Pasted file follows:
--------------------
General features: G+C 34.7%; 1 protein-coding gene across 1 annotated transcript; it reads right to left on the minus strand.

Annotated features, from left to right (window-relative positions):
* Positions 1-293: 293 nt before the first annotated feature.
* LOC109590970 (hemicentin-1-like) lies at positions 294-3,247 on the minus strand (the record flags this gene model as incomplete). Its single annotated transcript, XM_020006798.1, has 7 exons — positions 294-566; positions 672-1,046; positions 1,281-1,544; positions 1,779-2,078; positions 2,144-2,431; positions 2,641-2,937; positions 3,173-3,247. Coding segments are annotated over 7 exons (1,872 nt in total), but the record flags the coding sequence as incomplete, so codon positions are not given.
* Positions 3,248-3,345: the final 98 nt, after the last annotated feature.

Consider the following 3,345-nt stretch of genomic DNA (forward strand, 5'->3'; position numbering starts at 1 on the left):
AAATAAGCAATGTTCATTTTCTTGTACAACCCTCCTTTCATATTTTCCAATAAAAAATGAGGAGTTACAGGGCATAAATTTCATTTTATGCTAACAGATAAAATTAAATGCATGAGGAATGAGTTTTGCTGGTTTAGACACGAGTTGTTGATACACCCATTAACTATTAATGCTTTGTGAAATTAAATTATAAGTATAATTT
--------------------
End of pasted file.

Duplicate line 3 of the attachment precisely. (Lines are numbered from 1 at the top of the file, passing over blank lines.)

* Positions 1-293: 293 nt before the first annotated feature.